Court rejects bid to spur U.S. regulation of BPA

A federal appeals court today ruled against the Natural Resources Defense Council's effort to force the Food and Drug Administration to limit bisphenol A (BPA) in food additives.

The three-judge U.S. Circuit Court of Appeals for the District of Columbia panel ruled unanimously on jurisdictional grounds, arguing that the case belongs in district court.

The ruling is a blow to NRDC's efforts for stricter regulations on BPA. The case is part of a broader legislative and legal effort by green groups to crack down on the substance, which has been linked to developmental and hormonal health problems.

The case revolves around an NRDC citizen petition submitted to FDA on Oct. 21, 2008. The petition asked FDA to revoke all regulations permitting the use of BPA as a food additive, citing new scientific data showing its detrimental health effects.

When FDA did not respond to the petition, NRDC filed a case with the appeals court in June 2010, seeking to have the court establish "an enforceable deadline" for FDA to either deny the petition or begin a new rulemaking.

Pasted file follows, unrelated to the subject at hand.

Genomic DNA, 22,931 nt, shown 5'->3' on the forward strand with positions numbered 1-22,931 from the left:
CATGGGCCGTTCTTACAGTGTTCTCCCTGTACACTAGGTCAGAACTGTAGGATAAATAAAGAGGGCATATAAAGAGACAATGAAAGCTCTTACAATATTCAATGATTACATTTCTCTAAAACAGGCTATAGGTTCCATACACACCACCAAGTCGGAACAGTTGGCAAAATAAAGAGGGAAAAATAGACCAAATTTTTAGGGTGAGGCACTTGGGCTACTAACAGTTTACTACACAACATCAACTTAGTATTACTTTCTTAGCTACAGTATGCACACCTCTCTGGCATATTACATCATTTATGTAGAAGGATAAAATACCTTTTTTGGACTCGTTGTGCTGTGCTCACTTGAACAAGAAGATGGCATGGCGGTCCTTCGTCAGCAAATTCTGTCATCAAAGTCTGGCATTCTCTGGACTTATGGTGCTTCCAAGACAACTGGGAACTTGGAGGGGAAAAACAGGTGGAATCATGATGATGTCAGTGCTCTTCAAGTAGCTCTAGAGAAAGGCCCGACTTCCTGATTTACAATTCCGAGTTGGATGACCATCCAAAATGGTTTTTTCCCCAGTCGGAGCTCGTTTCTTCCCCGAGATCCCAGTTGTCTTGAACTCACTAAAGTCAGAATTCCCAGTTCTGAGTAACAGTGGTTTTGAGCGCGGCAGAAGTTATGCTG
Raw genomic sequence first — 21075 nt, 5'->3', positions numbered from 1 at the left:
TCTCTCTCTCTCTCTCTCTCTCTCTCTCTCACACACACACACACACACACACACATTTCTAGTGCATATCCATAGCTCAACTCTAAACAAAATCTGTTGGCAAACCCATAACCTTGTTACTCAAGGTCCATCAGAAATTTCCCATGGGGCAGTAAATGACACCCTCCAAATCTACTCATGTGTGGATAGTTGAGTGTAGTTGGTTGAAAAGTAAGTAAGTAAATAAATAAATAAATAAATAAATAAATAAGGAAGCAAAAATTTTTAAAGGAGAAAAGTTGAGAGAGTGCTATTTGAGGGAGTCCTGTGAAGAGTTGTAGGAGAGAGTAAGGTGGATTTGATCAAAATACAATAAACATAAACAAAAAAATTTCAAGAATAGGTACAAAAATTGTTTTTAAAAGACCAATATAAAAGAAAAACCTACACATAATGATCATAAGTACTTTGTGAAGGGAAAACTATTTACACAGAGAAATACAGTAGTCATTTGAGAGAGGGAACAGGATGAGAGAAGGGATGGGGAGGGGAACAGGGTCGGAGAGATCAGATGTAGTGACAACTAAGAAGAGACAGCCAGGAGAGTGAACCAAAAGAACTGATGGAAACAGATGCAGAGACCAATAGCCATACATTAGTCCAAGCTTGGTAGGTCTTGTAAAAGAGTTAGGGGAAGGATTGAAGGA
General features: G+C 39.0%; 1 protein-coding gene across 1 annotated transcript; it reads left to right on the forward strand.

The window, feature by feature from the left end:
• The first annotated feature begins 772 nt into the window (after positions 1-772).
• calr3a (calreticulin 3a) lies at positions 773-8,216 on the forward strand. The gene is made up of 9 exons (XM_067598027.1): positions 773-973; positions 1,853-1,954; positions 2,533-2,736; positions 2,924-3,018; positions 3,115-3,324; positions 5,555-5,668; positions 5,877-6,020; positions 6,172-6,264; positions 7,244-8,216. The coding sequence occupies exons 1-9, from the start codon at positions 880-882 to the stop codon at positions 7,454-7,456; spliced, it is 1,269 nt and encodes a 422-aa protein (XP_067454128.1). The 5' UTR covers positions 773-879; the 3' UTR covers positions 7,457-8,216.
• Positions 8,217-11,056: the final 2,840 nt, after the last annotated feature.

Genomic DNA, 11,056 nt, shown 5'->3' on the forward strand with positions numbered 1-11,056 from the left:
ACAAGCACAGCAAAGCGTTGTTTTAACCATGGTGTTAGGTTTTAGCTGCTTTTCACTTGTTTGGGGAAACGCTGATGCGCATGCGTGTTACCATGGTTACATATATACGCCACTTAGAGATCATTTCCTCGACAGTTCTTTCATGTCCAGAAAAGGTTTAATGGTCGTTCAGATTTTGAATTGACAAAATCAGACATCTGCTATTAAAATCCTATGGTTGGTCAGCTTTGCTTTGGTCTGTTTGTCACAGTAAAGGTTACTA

FDA argued that citizen petitions under the Food, Drug and Cosmetic Act are regularly heard in district court. The agency also said NRDC could have sought an Administrative Procedure Act claim against FDA for unreasonable delay in the district court.

The court agreed. Judge Judith Rogers wrote on behalf of Judges Karen LeCraft Henderson and Brett Kavanaugh that NRDC failed to prove its petition belonged in the appeals court.

"Because the NRDC cannot show that jurisdiction over its citizen petition lies exclusively in this court, or that all final FDA action on its petition would be directly and exclusively reviewable in this court," she wrote, "we dismiss the petition for lack of jurisdiction."

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